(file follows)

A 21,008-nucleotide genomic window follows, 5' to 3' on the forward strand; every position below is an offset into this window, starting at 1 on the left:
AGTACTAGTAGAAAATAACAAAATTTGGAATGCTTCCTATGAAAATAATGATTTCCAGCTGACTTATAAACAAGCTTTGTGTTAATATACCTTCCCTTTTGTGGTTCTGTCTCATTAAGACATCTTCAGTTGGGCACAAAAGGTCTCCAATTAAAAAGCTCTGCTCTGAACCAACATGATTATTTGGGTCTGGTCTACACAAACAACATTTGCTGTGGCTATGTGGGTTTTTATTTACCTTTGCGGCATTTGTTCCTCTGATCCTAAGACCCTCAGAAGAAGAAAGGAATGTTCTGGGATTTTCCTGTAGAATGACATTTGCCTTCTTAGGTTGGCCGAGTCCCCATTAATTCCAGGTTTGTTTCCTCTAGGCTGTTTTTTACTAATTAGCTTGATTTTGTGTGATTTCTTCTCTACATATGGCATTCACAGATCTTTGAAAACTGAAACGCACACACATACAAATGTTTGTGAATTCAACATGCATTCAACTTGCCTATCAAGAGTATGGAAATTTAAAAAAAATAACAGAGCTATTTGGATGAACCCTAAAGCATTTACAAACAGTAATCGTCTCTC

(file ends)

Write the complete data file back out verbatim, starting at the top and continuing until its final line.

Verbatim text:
A 21,008-nucleotide genomic window follows, 5' to 3' on the forward strand; every position below is an offset into this window, starting at 1 on the left:
AGTACTAGTAGAAAATAACAAAATTTGGAATGCTTCCTATGAAAATAATGATTTCCAGCTGACTTATAAACAAGCTTTGTGTTAATATACCTTCCCTTTTGTGGTTCTGTCTCATTAAGACATCTTCAGTTGGGCACAAAAGGTCTCCAATTAAAAAGCTCTGCTCTGAACCAACATGATTATTTGGGTCTGGTCTACACAAACAACATTTGCTGTGGCTATGTGGGTTTTTATTTACCTTTGCGGCATTTGTTCCTCTGATCCTAAGACCCTCAGAAGAAGAAAGGAATGTTCTGGGATTTTCCTGTAGAATGACATTTGCCTTCTTAGGTTGGCCGAGTCCCCATTAATTCCAGGTTTGTTTCCTCTAGGCTGTTTTTTACTAATTAGCTTGATTTTGTGTGATTTCTTCTCTACATATGGCATTCACAGATCTTTGAAAACTGAAACGCACACACATACAAATGTTTGTGAATTCAACATGCATTCAACTTGCCTATCAAGAGTATGGAAATTTAAAAAAAATAACAGAGCTATTTGGATGAACCCTAAAGCATTTACAAACAGTAATCGTCTCTC